The establishment of “Partner Status,” which was not envisaged by the “Nakhchivan Agreement,” is meant to compensate the restrictions posed on full membership and observer status, and thus create a legal framework for cooperation with third parties and institutions. This status will be offered to “states that are willing to contribute to concrete projects,” according to Azimov Mirvokhid, the current deputy secretary general of the OTS (, November 16). It can be expected that the organization will offer this status to countries like Russia and Ukraine, which have previously declared interest in cooperation.

In Istanbul, the members of the OTS called for deepening economic cooperation and praised the role of the pan-Turkic organization toward this purpose. President Shavkat Mirziyoyev of Uzbekistan, noting the two-fold increase in his country’s trade with the other OTS members in recent years, called for further intensification of economic exchange amongst the member states and substitution of “products from third countries in our markets for goods that can be produced in the member states of the organization” (, November 13). The summit participants proposed a number of initiatives to promote their economic relations: inter alia minimizing existing trade barriers, introducing electronic commerce, and promoting connectivity projects like the East-West International Trans-Caspian Middle Corridor, of which the Zangezur corridor (linking mainland Azerbaijan with Nakhchivan and onward to Turkey) is a key part (, November 13;,, November 12).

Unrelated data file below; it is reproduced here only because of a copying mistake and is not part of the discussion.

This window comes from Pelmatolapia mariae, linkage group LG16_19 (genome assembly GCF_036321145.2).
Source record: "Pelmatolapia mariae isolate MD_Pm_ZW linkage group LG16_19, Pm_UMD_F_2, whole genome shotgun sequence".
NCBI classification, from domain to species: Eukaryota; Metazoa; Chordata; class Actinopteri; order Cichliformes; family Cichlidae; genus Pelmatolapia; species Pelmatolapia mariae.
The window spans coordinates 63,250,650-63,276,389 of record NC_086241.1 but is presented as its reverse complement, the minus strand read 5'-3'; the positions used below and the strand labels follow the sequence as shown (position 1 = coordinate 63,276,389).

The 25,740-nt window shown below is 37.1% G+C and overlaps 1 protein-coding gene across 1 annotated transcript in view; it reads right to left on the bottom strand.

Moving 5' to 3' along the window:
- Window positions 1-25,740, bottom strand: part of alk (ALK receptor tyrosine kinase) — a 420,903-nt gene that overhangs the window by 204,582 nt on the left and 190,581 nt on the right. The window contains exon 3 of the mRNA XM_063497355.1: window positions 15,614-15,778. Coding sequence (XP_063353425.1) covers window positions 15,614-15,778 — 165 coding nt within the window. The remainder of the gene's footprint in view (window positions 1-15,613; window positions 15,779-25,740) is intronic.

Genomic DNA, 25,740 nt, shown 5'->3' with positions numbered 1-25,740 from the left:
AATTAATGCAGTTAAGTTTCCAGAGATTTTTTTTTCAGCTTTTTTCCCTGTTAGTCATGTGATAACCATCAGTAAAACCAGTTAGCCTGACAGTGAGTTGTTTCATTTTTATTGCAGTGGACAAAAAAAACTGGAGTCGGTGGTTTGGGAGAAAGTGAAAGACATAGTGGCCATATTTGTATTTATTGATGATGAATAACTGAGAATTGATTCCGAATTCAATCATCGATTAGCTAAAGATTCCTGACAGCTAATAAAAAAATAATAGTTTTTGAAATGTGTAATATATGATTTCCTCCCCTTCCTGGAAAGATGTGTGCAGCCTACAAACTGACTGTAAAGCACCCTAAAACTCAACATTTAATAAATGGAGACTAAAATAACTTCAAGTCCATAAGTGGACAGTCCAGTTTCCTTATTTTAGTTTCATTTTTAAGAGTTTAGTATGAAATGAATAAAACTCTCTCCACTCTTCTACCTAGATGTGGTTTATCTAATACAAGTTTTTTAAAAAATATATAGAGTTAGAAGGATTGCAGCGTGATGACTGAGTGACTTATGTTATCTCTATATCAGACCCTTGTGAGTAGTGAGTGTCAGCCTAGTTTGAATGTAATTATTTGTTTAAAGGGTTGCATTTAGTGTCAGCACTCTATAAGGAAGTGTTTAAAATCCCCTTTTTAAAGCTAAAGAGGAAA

Furthermore, the summit demonstrated the solidarity of the member countries on the most fateful issues faced by them. It declared support for Azerbaijan’s post-conflict rehabilitation, reconstruction and reintegration efforts in the Karabakh region; the settlement of the Cyprus issue based on the ethno-political realities on the island; and efforts of the Kyrgyz Republic to find a peaceful solution to the situation on the Kyrgyzstani-Tajikistani border. The member states also commended Hungary for upgrading its relations with all Turkic States to a strategic level and supported Budapest’s proposal to convene a joint Heads of States Summit of the Organization of Turkic States and Visegrad Group (V4) during its rotational V4 presidency (, November 12).

During the summit, President Ilham Aliyev of Azerbaijan was awarded the “Supreme Order of the Turkic World” in recognition of Azerbaijan’s victory in the Second Karabakh War (September 27–November 10, 2020). The liberation of the Azerbaijani territories in and around the Karabakh region as a result of this war was declared of great significance not only for Azerbaijan but also for the entire Turkic World (, November 12).

At the summit, the chairmanship of the organization passed from Azerbaijan to Turkey. The ninth summit of the OTS will be held next year, in Uzbekistan.